Potential Defenses to Doxing Charges in California

criminal defense attorney reviews the circumstances and facts surrounding the doxing charges. Then, the lawyer develops a defense strategy for beating doxing charges based on those facts. 

Potential defenses to doxing in California include:

  • Lack of evidence that you were the party who posted the information 
  • You had the person’s consent to share the personal or sensitive information 
  • Lack of intent to subject someone to harassment or injury
  • Violations of your civil rights that result in evidence being inadmissible in court

If the police arrest you for doxing, the best thing you can do is remain silent. Trying to explain your actions could result in incriminating yourself. You are not required to answer questions after being arrested without an attorney present.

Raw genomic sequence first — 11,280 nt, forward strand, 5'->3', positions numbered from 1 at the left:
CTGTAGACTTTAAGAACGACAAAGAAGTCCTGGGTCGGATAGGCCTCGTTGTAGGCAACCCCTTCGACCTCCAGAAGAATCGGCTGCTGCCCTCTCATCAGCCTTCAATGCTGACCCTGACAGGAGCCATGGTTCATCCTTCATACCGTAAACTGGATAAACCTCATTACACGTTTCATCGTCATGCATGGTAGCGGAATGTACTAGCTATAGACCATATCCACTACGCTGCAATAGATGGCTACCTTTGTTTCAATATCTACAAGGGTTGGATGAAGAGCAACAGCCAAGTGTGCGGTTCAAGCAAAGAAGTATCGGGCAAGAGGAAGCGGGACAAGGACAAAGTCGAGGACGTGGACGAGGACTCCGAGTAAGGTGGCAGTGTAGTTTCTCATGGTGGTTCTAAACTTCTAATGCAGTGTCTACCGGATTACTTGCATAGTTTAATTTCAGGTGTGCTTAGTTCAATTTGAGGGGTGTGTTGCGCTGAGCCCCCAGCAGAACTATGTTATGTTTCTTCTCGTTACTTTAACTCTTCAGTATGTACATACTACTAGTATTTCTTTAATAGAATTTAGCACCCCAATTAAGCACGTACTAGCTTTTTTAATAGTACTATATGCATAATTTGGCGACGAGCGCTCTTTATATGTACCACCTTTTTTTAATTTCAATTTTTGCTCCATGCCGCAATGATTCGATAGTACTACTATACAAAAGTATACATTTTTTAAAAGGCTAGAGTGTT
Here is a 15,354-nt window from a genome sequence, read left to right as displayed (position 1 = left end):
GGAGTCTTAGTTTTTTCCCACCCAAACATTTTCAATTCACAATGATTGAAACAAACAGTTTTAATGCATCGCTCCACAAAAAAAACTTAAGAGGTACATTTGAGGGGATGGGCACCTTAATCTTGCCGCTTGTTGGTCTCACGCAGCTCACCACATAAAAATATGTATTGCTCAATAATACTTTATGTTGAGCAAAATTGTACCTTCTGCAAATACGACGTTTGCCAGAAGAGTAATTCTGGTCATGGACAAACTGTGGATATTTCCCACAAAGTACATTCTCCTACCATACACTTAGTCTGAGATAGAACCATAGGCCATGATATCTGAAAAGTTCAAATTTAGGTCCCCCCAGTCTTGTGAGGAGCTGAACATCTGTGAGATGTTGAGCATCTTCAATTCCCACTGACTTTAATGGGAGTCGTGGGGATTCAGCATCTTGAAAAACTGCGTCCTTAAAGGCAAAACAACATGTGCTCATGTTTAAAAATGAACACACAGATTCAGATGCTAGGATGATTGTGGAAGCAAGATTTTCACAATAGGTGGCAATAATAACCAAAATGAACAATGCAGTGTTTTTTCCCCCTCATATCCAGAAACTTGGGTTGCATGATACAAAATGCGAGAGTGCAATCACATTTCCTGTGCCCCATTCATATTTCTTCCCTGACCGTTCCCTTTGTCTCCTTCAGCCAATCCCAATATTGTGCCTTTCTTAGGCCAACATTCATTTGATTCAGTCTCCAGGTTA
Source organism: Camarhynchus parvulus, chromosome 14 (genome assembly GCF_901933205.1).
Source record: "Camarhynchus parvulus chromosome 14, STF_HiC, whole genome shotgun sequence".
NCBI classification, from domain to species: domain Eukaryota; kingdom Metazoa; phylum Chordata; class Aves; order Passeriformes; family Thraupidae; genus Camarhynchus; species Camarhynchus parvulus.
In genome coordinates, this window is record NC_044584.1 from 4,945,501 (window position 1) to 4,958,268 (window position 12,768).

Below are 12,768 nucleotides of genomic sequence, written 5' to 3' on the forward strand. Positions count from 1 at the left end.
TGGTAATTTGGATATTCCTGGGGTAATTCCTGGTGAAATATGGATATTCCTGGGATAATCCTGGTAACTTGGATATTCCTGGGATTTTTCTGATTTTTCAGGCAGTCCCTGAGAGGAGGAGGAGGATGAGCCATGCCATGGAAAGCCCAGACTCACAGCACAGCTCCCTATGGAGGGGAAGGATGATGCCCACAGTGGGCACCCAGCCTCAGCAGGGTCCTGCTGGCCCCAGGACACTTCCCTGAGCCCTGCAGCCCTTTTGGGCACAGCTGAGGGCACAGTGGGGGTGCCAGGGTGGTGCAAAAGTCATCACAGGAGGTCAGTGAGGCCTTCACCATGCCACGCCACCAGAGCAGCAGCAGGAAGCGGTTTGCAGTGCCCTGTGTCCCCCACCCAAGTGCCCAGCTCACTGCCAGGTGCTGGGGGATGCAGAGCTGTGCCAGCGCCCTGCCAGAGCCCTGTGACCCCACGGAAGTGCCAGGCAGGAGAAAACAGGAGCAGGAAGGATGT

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Contact the Los Angeles Criminal Defense Law Firm of The Rodriguez Law Group Today For Help

If you’re facing charges related to doxing, it’s crucial to seek legal assistance immediately. At Rodriguez Law Group, we understand the complexities of cyber-related crimes and can provide you with expert legal representation. Contact us today to schedule a consultation and let us help you navigate the legal process and defend your rights.

For more information please contact the Los Angeles Criminal Defense law firm of The Rodriguez Law Group for a free consultation, give us a call at (213) 995-6767 or visit our convenient location:

The Rodriguez Law Group – Los Angeles Criminal Defense Attorney
626 Wilshire Blvd Suite 460, Los Angeles, CA 90017, United States